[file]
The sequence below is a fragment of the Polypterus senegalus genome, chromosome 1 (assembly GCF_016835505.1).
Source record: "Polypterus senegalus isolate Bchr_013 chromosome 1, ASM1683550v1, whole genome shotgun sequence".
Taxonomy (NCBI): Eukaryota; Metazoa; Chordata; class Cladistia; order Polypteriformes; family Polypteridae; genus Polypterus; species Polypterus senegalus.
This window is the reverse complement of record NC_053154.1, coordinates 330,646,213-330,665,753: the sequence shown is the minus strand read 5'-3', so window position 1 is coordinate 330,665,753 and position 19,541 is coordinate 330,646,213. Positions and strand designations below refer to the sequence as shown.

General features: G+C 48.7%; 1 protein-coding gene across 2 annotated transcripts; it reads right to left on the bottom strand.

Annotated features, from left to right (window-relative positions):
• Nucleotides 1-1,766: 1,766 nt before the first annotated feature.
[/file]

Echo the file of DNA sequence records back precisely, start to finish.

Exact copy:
The sequence below is a fragment of the Polypterus senegalus genome, chromosome 1 (assembly GCF_016835505.1).
Source record: "Polypterus senegalus isolate Bchr_013 chromosome 1, ASM1683550v1, whole genome shotgun sequence".
Taxonomy (NCBI): Eukaryota; Metazoa; Chordata; class Cladistia; order Polypteriformes; family Polypteridae; genus Polypterus; species Polypterus senegalus.
This window is the reverse complement of record NC_053154.1, coordinates 330,646,213-330,665,753: the sequence shown is the minus strand read 5'-3', so window position 1 is coordinate 330,665,753 and position 19,541 is coordinate 330,646,213. Positions and strand designations below refer to the sequence as shown.

General features: G+C 48.7%; 1 protein-coding gene across 2 annotated transcripts; it reads right to left on the bottom strand.

Annotated features, from left to right (window-relative positions):
• Nucleotides 1-1,766: 1,766 nt before the first annotated feature.